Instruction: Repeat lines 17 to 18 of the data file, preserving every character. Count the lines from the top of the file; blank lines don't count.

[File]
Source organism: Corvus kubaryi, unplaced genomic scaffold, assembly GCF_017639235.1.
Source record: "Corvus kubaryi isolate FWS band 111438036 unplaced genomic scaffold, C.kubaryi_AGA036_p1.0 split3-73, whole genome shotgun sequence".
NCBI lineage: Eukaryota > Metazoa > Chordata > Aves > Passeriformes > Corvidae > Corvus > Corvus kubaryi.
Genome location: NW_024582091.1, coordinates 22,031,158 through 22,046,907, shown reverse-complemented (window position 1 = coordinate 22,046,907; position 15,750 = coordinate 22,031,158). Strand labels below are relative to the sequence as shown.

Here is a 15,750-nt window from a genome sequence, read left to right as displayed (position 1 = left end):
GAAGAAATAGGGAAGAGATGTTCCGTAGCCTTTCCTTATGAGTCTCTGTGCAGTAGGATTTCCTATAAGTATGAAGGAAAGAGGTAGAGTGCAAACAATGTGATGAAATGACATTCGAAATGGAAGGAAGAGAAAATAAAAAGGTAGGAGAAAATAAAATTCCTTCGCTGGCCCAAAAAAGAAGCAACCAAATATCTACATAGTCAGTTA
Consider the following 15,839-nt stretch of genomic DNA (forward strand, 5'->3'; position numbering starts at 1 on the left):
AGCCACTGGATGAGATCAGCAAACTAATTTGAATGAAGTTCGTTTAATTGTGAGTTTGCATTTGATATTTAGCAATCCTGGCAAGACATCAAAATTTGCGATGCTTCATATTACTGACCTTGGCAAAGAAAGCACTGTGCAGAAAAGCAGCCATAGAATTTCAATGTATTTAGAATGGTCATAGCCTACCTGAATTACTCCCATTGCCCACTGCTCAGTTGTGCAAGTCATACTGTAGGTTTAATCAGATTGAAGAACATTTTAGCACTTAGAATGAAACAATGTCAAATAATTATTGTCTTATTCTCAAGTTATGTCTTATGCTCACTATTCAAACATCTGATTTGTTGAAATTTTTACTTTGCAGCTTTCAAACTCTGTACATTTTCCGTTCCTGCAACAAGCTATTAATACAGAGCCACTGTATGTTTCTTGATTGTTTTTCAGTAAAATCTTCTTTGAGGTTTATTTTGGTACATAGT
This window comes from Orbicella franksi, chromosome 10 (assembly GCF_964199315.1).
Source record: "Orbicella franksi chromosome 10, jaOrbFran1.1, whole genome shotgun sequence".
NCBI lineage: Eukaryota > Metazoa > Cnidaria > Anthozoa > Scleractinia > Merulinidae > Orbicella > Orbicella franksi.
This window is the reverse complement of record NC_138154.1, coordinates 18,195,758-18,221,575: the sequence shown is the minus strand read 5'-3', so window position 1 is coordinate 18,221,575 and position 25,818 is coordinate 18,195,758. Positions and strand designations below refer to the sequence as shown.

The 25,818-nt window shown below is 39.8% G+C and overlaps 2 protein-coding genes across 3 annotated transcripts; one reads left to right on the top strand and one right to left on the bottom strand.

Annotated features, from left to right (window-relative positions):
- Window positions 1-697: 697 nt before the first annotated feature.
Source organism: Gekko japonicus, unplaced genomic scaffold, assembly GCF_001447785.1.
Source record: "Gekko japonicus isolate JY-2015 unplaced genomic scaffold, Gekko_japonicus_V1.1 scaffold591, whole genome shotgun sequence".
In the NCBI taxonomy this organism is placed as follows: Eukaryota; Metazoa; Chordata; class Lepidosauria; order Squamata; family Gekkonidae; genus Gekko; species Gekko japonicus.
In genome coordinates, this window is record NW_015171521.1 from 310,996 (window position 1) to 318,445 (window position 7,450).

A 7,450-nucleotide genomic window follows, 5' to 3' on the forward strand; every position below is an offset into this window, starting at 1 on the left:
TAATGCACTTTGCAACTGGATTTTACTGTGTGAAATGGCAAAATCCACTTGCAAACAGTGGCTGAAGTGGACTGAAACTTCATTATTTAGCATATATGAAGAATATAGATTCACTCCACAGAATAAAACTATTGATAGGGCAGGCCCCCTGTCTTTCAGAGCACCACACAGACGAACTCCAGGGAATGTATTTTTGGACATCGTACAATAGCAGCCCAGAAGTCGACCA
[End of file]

Source record: "Gekko japonicus isolate JY-2015 unplaced genomic scaffold, Gekko_japonicus_V1.1 scaffold591, whole genome shotgun sequence".
In the NCBI taxonomy this organism is placed as follows: Eukaryota; Metazoa; Chordata; class Lepidosauria; order Squamata; family Gekkonidae; genus Gekko; species Gekko japonicus.